painter and illustrator, was an Anglo-American born in St Petersburg, Russia. He came to Sydney with his grandparents in 1887, aged 14, and worked on station properties around Nevertire, near Warren, NSW (chiefly at his uncle’s property?). While working as a cashier in a Sydney grocer’s shop, he studied art under Julian Ashton. He got his start as an artist when the Bulletin published some of his drawings in 1895-96; Cain or ('Biblical History’) (A back blocks version) , an original Bulletin drawing dated 1895, is in the Aer Gallery of Western Australia. Cartooning gave him an income that allowed him to devote his time fully to art. Some early bush cartoons are signed 'Geo. W Lambert/ Nevertire’ (e.g. 1896, ill. Rolfe, 99), others dated 1896-98 without an address are often of bush subjects, e.g. 'Boss cockie: “Give you a job? Why, you’re the fellow that set fire to my grass last season.”/ Traveller: “Yes, but surely you won’t let a man’s political opinions interfere?”’ 1896 (ill. Rolfe, 188). He also did stylish urban illustrations, e.g. for a poem The Two Gossips by “Breaker” Morant (n.d., ill. Rolfe, 104).
The Chivalrous Male 1897 (ill. Rolfe, 207) shows an Aboriginal man carrying spears with a woman and two children behind him and below it, an empty-handed man at the beach with laden woman behind: 'Legend (in both cases): “'Urry up. Liza – 'ow you women do drag!”’ Points of View , about a male and female artist discussing a new model’s figure, was published in the Bulletin on 9 December 1899, 18. Five Bulletin cartoons by Lambert are illustrated in Rolfe (216-19). Along with 'high art’ works by Lambert, the 1898 Grafton Gallery Exhibition of Australian Art in London included: Geo. W. Lambert, The Society of Artists, Sydney, cat.273, Six Drawings , lent by the “Bulletin” Newspaper Co., Sydney (et al).
As a good friend of the author, Lambert illustrated Louise Mack’s Girls Together (Sydney: A&R 1898). In 1899, aged 26, he won the NSW Travelling Scholarship. He studied in London where he also drew for the Strand and Pall Mall magazines; he also studied art in Paris. He continued to contribute to the Bulletin , which paid him a small salary. His work was usually illustration rather than comic drawings. Nothing Else , an ink and wash drawing heightened with white and gum Arabic of a man approaching a lady reclining on a sofa, was published in the Bulletin on 11 October 1902, 17 (for sale at Bridget McDonnell Gallery in July-August 2000 from the estate of Charles Donald, Sydney).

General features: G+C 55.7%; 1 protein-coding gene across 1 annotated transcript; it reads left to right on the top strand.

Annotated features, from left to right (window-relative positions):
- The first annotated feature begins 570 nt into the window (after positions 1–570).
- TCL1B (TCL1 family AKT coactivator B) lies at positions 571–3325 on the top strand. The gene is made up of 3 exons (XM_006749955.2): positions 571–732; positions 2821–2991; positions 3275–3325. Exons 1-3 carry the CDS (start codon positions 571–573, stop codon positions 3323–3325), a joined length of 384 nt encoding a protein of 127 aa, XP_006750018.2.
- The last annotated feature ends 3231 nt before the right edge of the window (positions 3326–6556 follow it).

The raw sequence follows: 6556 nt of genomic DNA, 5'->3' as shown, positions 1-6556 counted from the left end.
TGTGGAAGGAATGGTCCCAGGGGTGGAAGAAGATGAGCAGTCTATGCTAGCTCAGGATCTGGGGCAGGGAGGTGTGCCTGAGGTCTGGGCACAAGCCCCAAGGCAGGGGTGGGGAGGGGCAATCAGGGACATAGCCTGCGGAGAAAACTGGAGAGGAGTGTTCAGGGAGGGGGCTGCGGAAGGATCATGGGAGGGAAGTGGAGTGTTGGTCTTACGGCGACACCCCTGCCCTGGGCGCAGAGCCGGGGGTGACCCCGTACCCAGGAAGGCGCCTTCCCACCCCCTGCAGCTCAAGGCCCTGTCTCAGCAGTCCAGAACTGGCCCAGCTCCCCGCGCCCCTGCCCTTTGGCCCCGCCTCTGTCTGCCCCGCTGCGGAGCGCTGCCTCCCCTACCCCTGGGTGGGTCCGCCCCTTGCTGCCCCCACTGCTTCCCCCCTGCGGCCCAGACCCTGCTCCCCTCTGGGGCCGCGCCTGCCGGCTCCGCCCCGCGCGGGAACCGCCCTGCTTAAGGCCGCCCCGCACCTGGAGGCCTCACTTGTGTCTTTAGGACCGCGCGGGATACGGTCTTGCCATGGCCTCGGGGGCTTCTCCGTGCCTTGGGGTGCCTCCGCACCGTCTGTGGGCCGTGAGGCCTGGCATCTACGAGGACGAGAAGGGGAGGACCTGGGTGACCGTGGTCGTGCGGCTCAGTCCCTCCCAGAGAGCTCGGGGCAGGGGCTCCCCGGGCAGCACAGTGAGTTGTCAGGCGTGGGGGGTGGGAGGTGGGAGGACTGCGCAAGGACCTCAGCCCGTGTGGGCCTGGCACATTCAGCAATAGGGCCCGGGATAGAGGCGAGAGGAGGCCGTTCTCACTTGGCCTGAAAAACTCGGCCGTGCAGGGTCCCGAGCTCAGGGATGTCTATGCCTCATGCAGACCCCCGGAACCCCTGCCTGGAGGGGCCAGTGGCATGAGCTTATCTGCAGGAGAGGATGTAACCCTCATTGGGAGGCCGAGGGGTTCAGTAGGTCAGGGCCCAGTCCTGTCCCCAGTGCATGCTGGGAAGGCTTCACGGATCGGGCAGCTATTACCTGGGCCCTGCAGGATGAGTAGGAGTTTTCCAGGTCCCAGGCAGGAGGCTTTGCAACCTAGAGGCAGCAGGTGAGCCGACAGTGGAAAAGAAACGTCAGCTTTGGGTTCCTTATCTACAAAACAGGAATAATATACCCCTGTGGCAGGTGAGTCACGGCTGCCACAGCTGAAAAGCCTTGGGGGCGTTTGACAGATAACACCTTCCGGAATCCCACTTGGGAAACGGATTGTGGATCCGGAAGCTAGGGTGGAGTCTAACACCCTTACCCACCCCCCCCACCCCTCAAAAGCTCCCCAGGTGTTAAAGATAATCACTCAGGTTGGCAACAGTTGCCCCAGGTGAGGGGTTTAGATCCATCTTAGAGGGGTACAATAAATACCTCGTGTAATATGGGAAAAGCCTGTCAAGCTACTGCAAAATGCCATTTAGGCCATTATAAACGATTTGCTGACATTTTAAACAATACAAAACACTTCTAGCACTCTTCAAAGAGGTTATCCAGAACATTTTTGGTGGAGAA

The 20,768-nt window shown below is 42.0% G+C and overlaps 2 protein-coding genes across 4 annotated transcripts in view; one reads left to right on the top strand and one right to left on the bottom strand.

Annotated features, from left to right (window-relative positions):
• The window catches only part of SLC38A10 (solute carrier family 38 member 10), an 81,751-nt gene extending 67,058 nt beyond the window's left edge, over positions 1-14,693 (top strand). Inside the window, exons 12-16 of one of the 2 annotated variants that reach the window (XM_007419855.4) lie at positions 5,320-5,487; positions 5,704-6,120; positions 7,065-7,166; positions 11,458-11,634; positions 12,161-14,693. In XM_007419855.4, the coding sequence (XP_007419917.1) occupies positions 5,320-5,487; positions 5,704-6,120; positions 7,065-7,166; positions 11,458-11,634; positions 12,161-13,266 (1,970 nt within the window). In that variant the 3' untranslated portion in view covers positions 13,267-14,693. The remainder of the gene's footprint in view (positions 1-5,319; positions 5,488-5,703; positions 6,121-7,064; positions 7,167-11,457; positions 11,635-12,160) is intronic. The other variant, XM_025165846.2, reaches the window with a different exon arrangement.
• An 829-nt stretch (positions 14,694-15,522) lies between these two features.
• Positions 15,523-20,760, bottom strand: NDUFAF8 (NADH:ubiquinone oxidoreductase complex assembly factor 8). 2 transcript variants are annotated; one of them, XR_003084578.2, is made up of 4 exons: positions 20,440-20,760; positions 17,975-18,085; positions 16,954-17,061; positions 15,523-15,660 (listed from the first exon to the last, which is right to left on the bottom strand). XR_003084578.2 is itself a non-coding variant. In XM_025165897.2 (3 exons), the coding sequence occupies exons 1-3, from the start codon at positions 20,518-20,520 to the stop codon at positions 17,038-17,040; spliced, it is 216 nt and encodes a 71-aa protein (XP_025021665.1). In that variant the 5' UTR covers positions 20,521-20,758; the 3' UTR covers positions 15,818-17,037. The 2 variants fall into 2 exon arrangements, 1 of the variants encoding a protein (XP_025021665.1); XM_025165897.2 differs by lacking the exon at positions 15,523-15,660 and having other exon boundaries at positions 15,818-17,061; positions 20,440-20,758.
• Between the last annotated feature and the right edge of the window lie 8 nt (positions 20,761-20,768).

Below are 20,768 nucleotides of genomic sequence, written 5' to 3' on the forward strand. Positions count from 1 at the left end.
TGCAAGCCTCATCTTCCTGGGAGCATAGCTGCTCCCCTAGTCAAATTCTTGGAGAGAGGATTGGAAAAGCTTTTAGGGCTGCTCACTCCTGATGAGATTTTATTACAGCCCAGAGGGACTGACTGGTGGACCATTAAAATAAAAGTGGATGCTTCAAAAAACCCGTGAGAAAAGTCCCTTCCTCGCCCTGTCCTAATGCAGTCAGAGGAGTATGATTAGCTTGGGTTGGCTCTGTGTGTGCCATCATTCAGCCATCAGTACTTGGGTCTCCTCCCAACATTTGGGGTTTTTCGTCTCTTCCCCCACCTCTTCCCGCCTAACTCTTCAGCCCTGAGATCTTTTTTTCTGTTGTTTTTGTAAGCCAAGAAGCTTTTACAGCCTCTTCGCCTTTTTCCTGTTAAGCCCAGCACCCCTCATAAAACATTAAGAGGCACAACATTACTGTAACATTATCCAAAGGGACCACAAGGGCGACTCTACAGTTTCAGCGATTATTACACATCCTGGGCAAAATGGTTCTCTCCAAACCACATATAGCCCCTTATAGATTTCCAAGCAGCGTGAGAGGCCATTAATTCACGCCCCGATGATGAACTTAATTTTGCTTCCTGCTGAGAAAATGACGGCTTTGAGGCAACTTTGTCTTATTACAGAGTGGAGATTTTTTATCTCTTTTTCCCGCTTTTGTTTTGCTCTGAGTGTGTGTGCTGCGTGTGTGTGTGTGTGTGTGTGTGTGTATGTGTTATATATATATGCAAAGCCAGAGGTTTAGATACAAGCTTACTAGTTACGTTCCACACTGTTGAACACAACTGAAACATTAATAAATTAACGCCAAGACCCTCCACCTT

Three works by Lambert were offered by Bridget McDonnell Gallery in May 2001. Two were from the estate of Clarice Thomas: The Road to Jerusalem ,oil on panel, shown as catalogue no. 118 in the Lambert Memorial Exhibition at Anthony Hordern’s Fine Art Gallery, Sydney in 1930 (a larger version Australian War Memorial), and a pencil drawing, Fallen Australian Soldier , signed by Gladys Owen and Basil Burdett as trustees of the Lambert Memorial Fund. The third was the oil on panel Croquet on the Lawn at Belwethers, Cranleigh in Surrey . Tableaux of Australian history, held at the Imperial Institute, London 1911, included Enter the British (on the landing of the British) organised by Lambert – who played an Aborigine – Fred Leist and George Bell . Illustrated J.M. Whitfield, The Spirit of the Bush Fire Series , 3 parts, Sydney, n.d. (original drawing in Ron Radford’s Art Nouveau catalogue, Ballarat Fine Art Gallery [BFAG]).
Representative images: My Lady Nicotine , grey wash with opaque white highlights 28.4 × 25.4, original illustration to poem by 'P.Luftig’ (Peter Airey) describing the attractions of nicotine as if it were a woman, published Bulletin 4 December 1897, 14 (Mitchell Library [ML] Px*D439/8). See also Anne Gray, George Lambert: Catalogue raisonn? , 1996, Ill. no.62, p.204 etc. Illustration to Bancroft Boake, Where The Dead Men Lie and illustrations to Jessie Whitfield’s Spirit of the Bushfire , etc.
Black and white works in public collections include: Art Gallery of New South Wales (including History and Sport 1896, pen cartoon published Bulletin 23 May 1896 re governess and pupils: Teacher – What did Wallace do for Scotland? Bookie’s son – Nothink much. I’ve heard dad say he wished to.he’d pegged out when he was a foal , and The Letters 1907 (Paris), ink drawing of stockman at desk separated from a woman with music and painting by a line and a cupid illustrating a poem signed 'T.T.’, purchased from Josef Lebovic 1987); ML (lots); Dubbo Regional Art Gallery; National Gallery of Australia; National Library of Australia ( Oh, let us be joyful! 1895, ink original R4922, pub. Bulletin 18 January 1896 with caption: 'The Old Lady: “Stop crying, you little fool, and sing. Here comes a swell.”’); BFAG ( The wolf was at the door , acquired 1971 etc.), et al.